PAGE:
Among the historic features of the park are an old-line shack used by Henry Miller’s cattle company in the 1800’s
by California State Parks
Pacheco State Park invites you to learn about the conservationists that help preserve the diversity of the Central Valley community. California State Parks, Fatjo Corporation and the Four Rivers Natural History Association along with community partners have been hosting a variety of events throughout the county from January through June that focus on land preservation, celebrating the areas diverse natural and cultural history and the connections we have to each other and the community.
As part of the celebration, a 25th Anniversary Art Contest was held and the additional winning art can be viewed, here.
Pacheco State Park is 6,890 acres of open space set atop Central California’s Coastal Range. Steeped in the history of early California settlement the park offers scenic vistas, spring wildflower blooms, and an ecosystem for the diverse local wildlife, along with an active wind farm. It is located on Hwy 152 approximately 30 minutes from Los Banos.
We are excited to have an opportunity to highlight the great work that is being done in the Central Valley to preserve its diverse communities for future generations to learn from and enjoy. Get involved in your local park and meet a wonderful group of nonprofit and nature conservation leaders. Explore what can happen in the next 25 years to preserve and protect places special to us and important to future land use.
Pacheco State Park is the last remaining portion of the Mexican land grant, El Rancho San Luis Gonzaga. Francisco Pacheco and his son Juan were granted the property and built the first house in Merced County on this land in 1843. The land remained in the Pacheco family through five generations until Paula Fatjo of Los Banos, the great-great granddaughter of Francisco Pacheco, donated the land in 1992, the year she passed at age 72, to be a park for future generations who share her love of animals, horseback riding, history, and unspoiled land. This land has been a horse and a cattle ranch since 1843 and has breath taking views of the Central Valley to the east and the Santa Clara Valley to the west.
The park has beautiful displays of spring wildflowers, scenic vistas, and outstanding trails for horse-back riding, hiking, and mountain biking. The 28 miles of trails offer several loop options to give visitors the choice of a hike or ride of from one to twenty miles or more. During the spring the park’s grassy slopes abound with blossoming wildflowers. The park is home to tule elk, deer, bobcat, coyote, fox, several hawks, golden eagles and many other smaller animals. Cattle continue to graze on the ranch in the winter and spring months.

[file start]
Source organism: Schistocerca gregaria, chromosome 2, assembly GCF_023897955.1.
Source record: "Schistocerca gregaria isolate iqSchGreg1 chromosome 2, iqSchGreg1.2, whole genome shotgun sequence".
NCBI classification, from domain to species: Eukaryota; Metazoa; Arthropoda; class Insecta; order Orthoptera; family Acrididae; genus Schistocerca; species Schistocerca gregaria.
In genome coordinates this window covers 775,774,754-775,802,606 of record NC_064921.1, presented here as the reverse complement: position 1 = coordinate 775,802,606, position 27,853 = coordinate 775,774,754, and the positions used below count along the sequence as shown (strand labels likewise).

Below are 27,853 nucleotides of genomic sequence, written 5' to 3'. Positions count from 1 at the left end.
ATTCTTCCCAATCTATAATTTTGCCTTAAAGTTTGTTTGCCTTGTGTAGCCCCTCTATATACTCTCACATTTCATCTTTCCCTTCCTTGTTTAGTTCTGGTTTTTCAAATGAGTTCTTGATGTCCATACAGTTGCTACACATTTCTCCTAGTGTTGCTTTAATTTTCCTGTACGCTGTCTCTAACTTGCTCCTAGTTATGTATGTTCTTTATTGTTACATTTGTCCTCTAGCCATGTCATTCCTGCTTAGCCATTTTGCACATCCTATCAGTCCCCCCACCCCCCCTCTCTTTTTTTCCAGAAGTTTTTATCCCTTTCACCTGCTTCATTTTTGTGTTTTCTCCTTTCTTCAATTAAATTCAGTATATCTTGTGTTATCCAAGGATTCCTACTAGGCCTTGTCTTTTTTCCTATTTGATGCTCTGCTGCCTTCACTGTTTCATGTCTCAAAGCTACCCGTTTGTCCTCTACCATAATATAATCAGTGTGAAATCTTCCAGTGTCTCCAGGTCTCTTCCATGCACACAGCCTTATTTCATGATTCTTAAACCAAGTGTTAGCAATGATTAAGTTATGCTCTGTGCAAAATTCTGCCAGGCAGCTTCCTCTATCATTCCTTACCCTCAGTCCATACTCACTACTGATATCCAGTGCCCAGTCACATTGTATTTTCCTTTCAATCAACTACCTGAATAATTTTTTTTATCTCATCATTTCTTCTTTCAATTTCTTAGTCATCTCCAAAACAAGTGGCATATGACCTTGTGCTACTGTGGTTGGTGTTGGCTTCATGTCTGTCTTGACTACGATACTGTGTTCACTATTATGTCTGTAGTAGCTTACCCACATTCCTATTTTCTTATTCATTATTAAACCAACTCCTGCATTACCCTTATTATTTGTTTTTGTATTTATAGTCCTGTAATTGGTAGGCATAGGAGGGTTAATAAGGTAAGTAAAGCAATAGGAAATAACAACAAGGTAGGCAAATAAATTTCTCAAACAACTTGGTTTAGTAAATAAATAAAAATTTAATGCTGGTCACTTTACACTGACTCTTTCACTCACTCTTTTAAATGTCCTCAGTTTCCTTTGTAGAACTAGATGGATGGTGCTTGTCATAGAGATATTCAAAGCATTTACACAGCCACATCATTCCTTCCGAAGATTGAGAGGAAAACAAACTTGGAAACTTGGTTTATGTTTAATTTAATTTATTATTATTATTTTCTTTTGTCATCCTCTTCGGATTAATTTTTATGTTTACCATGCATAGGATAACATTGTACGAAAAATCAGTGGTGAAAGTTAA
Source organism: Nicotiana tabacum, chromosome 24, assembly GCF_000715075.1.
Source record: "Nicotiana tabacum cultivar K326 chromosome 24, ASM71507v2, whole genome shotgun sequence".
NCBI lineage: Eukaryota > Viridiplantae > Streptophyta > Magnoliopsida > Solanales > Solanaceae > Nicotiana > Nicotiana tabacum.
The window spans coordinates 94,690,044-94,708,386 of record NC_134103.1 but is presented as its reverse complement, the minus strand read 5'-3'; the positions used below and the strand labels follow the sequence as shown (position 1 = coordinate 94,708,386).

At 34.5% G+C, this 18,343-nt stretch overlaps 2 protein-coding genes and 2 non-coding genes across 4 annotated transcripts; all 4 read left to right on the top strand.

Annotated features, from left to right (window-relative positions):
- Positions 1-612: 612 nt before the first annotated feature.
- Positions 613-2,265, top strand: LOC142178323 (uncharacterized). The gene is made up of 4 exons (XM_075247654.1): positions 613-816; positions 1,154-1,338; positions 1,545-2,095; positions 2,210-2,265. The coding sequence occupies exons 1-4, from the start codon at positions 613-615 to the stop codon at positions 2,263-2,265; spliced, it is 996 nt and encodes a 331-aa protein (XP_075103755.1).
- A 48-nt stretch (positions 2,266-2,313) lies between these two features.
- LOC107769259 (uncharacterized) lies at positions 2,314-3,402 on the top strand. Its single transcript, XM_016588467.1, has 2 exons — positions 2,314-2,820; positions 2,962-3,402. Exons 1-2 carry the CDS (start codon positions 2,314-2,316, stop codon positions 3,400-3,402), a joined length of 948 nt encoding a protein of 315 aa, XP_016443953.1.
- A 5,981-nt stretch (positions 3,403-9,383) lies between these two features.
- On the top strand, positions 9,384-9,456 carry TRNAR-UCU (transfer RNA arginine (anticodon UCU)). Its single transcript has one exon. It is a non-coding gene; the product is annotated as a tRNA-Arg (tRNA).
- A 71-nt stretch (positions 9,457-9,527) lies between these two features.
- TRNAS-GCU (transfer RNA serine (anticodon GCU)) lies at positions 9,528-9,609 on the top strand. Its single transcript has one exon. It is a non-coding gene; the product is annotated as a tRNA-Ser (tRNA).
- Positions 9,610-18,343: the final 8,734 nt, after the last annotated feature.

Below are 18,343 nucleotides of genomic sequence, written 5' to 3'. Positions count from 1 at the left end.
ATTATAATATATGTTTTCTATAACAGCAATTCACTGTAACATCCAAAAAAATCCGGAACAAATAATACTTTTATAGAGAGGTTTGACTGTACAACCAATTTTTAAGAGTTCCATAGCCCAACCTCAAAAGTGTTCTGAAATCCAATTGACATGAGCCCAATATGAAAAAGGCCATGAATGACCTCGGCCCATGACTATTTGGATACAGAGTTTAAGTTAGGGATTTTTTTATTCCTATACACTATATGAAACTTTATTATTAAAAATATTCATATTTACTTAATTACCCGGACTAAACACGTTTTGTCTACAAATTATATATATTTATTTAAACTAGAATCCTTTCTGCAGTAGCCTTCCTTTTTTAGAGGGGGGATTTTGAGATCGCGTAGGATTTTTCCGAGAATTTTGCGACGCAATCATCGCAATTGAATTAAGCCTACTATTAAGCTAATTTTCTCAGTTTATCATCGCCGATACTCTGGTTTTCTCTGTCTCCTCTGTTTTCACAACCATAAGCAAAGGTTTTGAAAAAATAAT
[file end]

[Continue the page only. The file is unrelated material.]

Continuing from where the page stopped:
Among the historic features of the park are an old-line shack used by Henry Miller’s cattle company in the 1800’s, part of the old Butterfield Stage line route, and the remains of the original Pacheco adobe. There is also a wind turbine farm which generates enough clean electrical power for 3,500 homes.
Although the total park area is 6,890 acres only the western 2,600 acres are open for public use at this time.
Location/Directions: Pacheco State Park is located 24 miles west of Los Banos or 20 miles east of Gilroy off Highway 152 on Dinosaur Point Road.
Telephone: (209) 826 6283 Fax: (209) 827 3704
Operation Hours: All year. Day use hours are 8:00 a.m. until sunset.
Seasons/Climate/Recommended Clothing: The area is semiarid, with daytime temperatures ranging from 80 to 100 degrees in the summer and 45 to 65 degrees in the winter. Evening are quite cool all year due to coastal marine air moving eastward across the Pacheco Pass. Remember to bring a hat, sunscreen, and a lot of drinking water especially in the summer months.
Primitive Horse Camping: There are no facilities for camping except for special events. There is no potable water for human consumption at this time but there is water in the park’s several lakes for horses. Camping is available at nearby San Luis State Recreation Area.
Recommendation: During the mild spring and fall months, visitors are encouraged to roam the hills that have been traversed by Central Valley Yokut Indians, Spanish missionaries and soldiers, Mexican vaqueros, gold seekers and bandits.
Currently there are no guided rides at Pacheco.
Fees: $10 day use fee per vehicle
NOTE: No Dogs allowed on the trails
Allen D. Payton contributed to this report.